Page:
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Over-organizing repair cells set the stage for fibrosis


The excessive activity of repair cells in the early stages of tissue recovery sets the stage for fibrosis by priming the activation of an important growth factor, according to a study in The Journal of Cell Biology.

Myofibroblasts are highly contractile cells that repair damaged tissues by replacing and reorganizing the extracellular matrix (ECM), the meshwork that fills the space around cells, in order to draw a wound closed.

Compared with a control skin wound (left), the ECM within a wound containing increased numbers of myofibroblasts (right) is more consistently organized into linear fibers, which increases the activation and release of a growth factor that promotes fibrosis.

Credit: Klingberg et al., 2014

When myofibroblasts are not properly regulated, however, they continue to act on healed tissues and produce excessive amounts of ECM. Excessive ECM production is involved in conditions such as fibrosis, the development of damaging scar tissue in organs.

Transforming growth factor β1 (TGF-β1) is a key signaling molecule within the ECM that promotes tissue fibrosis. Boris Hinz and colleagues previously found that myofibroblasts pull on inactive TGF-β1 complexes to release the active form of the signaling molecule from the ECM.

The University of Toronto researchers then wanted to find out whether the structural changes that myofibroblasts make in the ECM during wound healing might also make it easier for the ECM to release activated growth factor later in the process.

The researchers found that wounds containing increased numbers of myofibroblasts exhibited much higher levels of ECM organization, with components arranged into long, thin fibers. Hinz and colleagues then devised a series of experiments to test how this highly organized ECM configuration affects TGF-β1 activation.

They found that higher levels of organization and tension in the ECM always resulted in high amounts of activated TGF-β1 being released by the contractile force of myofibroblasts.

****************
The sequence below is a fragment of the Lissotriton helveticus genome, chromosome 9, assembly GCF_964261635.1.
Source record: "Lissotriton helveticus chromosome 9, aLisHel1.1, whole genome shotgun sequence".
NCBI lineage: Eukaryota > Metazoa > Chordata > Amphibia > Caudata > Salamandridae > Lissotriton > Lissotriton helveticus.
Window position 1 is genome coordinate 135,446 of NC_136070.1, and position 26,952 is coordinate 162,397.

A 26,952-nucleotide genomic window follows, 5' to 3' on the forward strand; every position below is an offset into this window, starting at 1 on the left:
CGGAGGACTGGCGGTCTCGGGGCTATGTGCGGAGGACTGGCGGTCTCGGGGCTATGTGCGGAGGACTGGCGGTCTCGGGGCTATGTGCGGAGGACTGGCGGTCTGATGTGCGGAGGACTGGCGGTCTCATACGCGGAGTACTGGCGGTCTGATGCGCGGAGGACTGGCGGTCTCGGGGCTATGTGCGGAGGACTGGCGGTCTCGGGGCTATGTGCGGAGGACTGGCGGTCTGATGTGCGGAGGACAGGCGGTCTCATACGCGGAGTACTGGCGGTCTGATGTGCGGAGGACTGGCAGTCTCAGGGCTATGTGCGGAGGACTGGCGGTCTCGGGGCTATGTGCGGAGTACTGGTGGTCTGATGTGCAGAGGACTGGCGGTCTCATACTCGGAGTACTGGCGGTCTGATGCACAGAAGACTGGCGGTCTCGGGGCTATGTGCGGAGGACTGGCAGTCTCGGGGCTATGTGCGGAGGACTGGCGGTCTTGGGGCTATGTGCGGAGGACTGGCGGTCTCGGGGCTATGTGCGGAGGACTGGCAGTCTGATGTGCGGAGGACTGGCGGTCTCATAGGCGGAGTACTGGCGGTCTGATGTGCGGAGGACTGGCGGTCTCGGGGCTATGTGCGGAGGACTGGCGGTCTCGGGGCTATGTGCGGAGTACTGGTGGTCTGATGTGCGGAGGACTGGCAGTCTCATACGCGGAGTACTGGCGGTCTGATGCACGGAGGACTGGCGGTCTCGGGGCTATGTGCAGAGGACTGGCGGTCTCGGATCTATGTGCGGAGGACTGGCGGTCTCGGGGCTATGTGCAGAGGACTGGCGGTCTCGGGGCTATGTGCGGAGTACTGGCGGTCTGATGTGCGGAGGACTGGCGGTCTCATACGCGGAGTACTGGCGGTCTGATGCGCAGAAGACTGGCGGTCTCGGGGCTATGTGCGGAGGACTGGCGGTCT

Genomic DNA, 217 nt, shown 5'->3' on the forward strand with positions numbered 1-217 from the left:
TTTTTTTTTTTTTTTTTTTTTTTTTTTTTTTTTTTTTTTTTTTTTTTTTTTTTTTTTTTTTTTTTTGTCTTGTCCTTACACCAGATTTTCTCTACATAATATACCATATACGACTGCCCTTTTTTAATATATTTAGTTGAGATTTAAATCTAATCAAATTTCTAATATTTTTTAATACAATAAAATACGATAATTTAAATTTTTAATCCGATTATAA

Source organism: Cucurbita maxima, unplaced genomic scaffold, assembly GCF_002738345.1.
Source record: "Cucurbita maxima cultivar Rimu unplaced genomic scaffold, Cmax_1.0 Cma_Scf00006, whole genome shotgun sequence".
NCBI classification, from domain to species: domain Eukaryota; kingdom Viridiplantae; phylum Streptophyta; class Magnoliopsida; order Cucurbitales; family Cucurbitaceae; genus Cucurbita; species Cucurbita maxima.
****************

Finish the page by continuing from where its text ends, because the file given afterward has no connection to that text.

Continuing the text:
Their results indicate that, over time, as myofibroblasts remodel and stiffen the ECM during wound healing, the matrix becomes a loaded "mechanical spring" that puts strain on TGF-β1 complexes, causing them to be easily pulled apart and activated by contracting myofibroblasts.

Because TGF-β1 induces further myofibroblast activity and, ultimately, tissue fibrosis, limiting ECM reorganization during wound healing might therefore be an effective therapeutic approach to prevent fibrosis.


Klingberg, F., et al. 2014. J. Cell Biol. doi:10.1083/jcb.201402006

About The Journal of Cell Biology

The Journal of Cell Biology (JCB) is published by The Rockefeller University Press. All editorial decisions on manuscripts submitted are made by active scientists in conjunction with our in-house scientific editors. JCB content is posted to PubMed Central, where it is available to the public for free six months after publication. Authors retain copyright of their published works, and third parties may reuse the content for non-commercial purposes under a creative commons license. For more information, please visit

Research reported in the press release was supported by the Canadian Institutes of Health Research, the Collaborative Health Research Program, the Canada Foundation for Innovation and Ontario Research Fund, the Heart and Stroke Foundation Ontario, and the European Union's Seventh Framework Program.

Rita Sullivan King | Eurek Alert!

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